Molasses is a not so secret staple in most Amish kitchens. It's cheap, plentiful, and can be used as a rich flavoring in everything from baked goods to stews. I mean, at its core, molasses really is just sugar, well it's a byproduct of the sugar refining process. Geez, you wondering how this type of stuff is discovered: "gee, there's this goop that forms during the sugar refining process, let's try it and see how it tastes?" I guess. It's been around for thousands of years in some form.
Molasses can be used in everything from cookies to chicken and this Amish Molasses Chicken was soooooo good. I mean, often, to me, chicken is chicken. It's tough to get it really flavorful, but this was fantastic.
🍯 The Amish and Molasses
As noted, molasses is a common ingredient in Amish cooking and baking, and is used in a variety of dishes, including:
- Baked goods: Molasses is often used in Amish baked goods, such as cookies, pies, and cakes. For example, Amish Shoofly Pie is a popular dessert that is made with molasses.
- Breakfast foods: Molasses is also used in some Amish breakfast foods, such as oatmeal and pancakes. Or it can just be drizzled over granola.
- Sauces and marinades: Molasses can be used to make sauces and marinades for meats and vegetables. For example, Amish BBQ sauce is often made with molasses and other ingredients such as ketchup, vinegar, and spices.
The Amish also use molasses as a natural sweetener and to add flavor to their food. Molasses is a good source of vitamins and minerals, such as iron, calcium, and potassium. It is also a low-glycemic index food, which means that it does not cause blood sugar levels to spike.
The Amish typically use sorghum molasses, which is a type of molasses that is made from sorghum syrup. Sorghum molasses has a slightly sweeter and less bitter taste than other types of molasses.
The Amish obtain molasses from a variety of sources, including local Amish mills and stores. They may also make their own molasses by boiling sorghum syrup until it thickens.
📜 Step-By-Step Amish Molasses Chicken
Well, the ingredients are simple. Most of the ingredients are ones you may already have in your kitchen. SIGH, I had to run out and get sour cream at the last minute. I always forget to check my ingredient list to see if I have everything and there is nothing worse than starting a recipe and realizing you don't have something.
Okay, ideally, you will mix the marinade and refrigerate it overnight. Above are the chicken breasts marinading. By the way, you don't have to use breasts. Chicken thighs, drumsticks, or other pieces work fine.
I wanted this molasses chicken for my supper and didn't see the part about refrigerating overnight. So I mixed the marinade and stuck in the fridge for about 45 minutes to an hour. And the chicken still turned out fantastic, so if you don't have overnight, stick the chicken in the marinade for as long as you can.
The marinade recipe works fine as is. I didn't have quite enough molasses, so I used some dark corn syrup. Shrug. Seemed similar enough! But if you don't have molasses, well, try to use molasses. But if you don't have enough, honey would be a better substitute to add to the marinade mixture. You could also add some brown sugar or a little dijon mustard to the marinade. I used a fork to stir in the marinade to break up the sour cream, but a whisk probably would have worked better.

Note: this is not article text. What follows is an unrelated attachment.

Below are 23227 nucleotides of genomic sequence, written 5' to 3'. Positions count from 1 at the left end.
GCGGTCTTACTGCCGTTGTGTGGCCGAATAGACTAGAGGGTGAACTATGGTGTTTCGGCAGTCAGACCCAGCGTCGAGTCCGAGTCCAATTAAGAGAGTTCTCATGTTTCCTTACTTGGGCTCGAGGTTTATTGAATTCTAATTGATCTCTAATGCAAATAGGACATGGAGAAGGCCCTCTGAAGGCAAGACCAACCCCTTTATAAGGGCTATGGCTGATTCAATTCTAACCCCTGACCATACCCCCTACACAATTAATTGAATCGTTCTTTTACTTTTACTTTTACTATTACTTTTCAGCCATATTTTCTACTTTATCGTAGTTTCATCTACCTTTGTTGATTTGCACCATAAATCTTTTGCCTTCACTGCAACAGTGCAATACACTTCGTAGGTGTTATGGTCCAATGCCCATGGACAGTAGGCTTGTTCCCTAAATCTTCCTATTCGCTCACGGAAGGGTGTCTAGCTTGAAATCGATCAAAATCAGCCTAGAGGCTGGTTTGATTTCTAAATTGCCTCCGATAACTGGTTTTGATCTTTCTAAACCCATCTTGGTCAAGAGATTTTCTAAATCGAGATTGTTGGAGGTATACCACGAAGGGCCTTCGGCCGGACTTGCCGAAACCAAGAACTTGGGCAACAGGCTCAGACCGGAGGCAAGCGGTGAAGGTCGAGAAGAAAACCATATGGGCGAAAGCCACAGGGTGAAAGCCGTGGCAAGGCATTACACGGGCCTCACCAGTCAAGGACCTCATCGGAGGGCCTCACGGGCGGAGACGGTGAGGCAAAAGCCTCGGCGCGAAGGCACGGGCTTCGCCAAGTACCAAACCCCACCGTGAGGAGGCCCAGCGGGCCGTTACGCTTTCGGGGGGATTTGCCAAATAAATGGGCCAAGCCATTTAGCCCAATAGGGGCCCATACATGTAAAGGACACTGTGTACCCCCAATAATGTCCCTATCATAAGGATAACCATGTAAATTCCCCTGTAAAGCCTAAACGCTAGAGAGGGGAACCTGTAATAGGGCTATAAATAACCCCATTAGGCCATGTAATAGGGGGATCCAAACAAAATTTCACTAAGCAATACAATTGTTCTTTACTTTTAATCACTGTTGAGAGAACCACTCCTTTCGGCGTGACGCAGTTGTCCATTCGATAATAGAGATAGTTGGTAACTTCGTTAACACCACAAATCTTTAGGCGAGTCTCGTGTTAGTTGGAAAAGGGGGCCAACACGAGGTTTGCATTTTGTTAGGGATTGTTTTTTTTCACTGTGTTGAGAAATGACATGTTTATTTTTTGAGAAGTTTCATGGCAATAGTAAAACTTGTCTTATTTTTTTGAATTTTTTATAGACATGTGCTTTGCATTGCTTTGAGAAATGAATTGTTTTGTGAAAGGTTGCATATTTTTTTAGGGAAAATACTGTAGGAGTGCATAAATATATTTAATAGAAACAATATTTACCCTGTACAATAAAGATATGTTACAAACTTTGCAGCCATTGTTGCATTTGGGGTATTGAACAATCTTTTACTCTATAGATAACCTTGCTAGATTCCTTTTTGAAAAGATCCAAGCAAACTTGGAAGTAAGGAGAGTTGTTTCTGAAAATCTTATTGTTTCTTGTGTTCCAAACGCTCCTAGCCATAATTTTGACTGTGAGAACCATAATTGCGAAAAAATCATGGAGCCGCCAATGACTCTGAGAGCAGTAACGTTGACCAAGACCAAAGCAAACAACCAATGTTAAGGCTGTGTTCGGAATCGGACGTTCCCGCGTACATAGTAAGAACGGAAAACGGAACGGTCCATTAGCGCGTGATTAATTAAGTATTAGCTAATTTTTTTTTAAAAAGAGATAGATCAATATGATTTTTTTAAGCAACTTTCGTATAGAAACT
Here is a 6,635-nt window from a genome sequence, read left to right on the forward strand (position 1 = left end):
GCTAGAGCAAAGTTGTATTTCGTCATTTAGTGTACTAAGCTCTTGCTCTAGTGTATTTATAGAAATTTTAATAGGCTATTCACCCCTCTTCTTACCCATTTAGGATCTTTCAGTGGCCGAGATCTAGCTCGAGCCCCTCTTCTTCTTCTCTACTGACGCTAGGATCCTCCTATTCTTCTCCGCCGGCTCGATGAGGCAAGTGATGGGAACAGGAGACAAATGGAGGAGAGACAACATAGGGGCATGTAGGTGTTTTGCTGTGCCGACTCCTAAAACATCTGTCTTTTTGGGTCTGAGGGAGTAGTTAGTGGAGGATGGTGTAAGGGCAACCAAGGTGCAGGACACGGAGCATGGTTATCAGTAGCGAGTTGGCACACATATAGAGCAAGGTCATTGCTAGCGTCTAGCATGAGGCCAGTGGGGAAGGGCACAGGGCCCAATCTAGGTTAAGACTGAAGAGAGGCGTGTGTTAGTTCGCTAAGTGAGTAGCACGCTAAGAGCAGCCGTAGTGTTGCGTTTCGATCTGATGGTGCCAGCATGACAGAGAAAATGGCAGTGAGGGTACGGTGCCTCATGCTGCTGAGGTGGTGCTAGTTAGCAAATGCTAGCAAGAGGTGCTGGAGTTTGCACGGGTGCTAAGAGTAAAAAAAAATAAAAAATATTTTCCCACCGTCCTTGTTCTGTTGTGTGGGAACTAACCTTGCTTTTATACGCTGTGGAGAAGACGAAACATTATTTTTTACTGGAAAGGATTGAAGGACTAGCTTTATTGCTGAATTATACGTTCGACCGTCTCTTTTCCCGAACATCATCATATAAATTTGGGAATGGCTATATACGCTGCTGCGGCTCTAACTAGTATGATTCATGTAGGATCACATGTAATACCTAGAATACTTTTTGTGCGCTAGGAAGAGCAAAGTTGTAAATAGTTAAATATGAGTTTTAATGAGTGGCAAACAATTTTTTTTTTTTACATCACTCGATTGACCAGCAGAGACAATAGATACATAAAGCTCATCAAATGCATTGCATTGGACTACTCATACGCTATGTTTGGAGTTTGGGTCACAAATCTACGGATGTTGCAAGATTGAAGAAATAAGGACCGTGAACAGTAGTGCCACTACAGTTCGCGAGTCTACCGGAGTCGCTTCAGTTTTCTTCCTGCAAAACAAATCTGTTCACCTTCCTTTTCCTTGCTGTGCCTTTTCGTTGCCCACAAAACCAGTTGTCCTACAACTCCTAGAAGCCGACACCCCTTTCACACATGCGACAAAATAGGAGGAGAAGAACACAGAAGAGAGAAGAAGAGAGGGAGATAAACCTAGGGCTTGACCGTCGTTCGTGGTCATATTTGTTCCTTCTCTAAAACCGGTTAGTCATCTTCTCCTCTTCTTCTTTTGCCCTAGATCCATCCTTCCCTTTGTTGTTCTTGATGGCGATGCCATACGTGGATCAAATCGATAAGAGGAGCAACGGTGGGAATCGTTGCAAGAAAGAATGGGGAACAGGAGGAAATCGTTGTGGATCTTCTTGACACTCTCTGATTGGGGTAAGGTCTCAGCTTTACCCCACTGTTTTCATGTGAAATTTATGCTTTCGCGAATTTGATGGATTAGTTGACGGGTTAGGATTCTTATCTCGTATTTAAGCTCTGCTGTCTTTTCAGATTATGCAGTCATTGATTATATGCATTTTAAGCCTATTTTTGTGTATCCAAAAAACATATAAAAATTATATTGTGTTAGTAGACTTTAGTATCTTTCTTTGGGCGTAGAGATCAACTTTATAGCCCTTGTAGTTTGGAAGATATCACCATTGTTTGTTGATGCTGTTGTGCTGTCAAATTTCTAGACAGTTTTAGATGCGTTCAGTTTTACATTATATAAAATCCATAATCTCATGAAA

I set up a "dredging station" with flour and cornmeal. I used a disposable plastic pan lid that I had for the flour and it was so nice to just be able to throw it away when I was done.
The recipe said "seasoned flour", so I seasoned the flour with oregano and garlic powder. But, really, you can season the flour with any spice or seasoning you like. Spices and seasonings like pepper, salt, or kosher salt can be mixed into the flour. Or cayenne pepper if you like some heat. You'll only taste a hint of whatever you put in.
Wow this cornmeal really is what I think makes the chicken, it helps seal in the flavor and melds with the molasses to make this thick breading. And it was so so good.
Place chicken in iron skillet or some other similar pan. I did not have vegetable oil on hand for frying the chicken breasts in a skillet, so I just butter and it was fine. Olive oil would be another good choice.
I cooked it until it was golden brown and done, I think it ended up being about 8 minutes on each side on medium high heat or high heat, perfect temp for cooking chicken.
Again, this Molasses Chicken was fantastic. A lot of times I need to dip chicken in something (ranch, BBQ) to really enjoy it, but this chicken was great just on its own. The breading pieces were amazing, if they fell off the breast, I still ate them.
The chicken would pair well with potatoes, green beans, broccoli, or corn. Any leftovers, store in the refrigerator in an airtight container and enjoy the next day.
🍗 More Amish Chicken Recipes
🖨️ Full Recipe
Amish Molasses Chicken
- 4 cups buttermilk
- 3 cups molasses, sorghum, or sorghum molasses
- ½ cup sour cream
- 3-lb. chicken cut into pieces
- 2 cups flour
- 4 cups cornmeal
- vegetable oil, shortening, or butter for frying
- In a large bowl, stir together marinade ingredients.
- Add chicken, cover and refrigerate overnight.
- Remove chicken from marinade and reserve.
- Roll in seasoned flour
- .Dip chicken in reserved marinade and roll in cornmeal.In an iron skillet, heat oil to 350° F. on deep-fry thermometer.
- Add chicken pieces and cook, turning until done, about 25 min.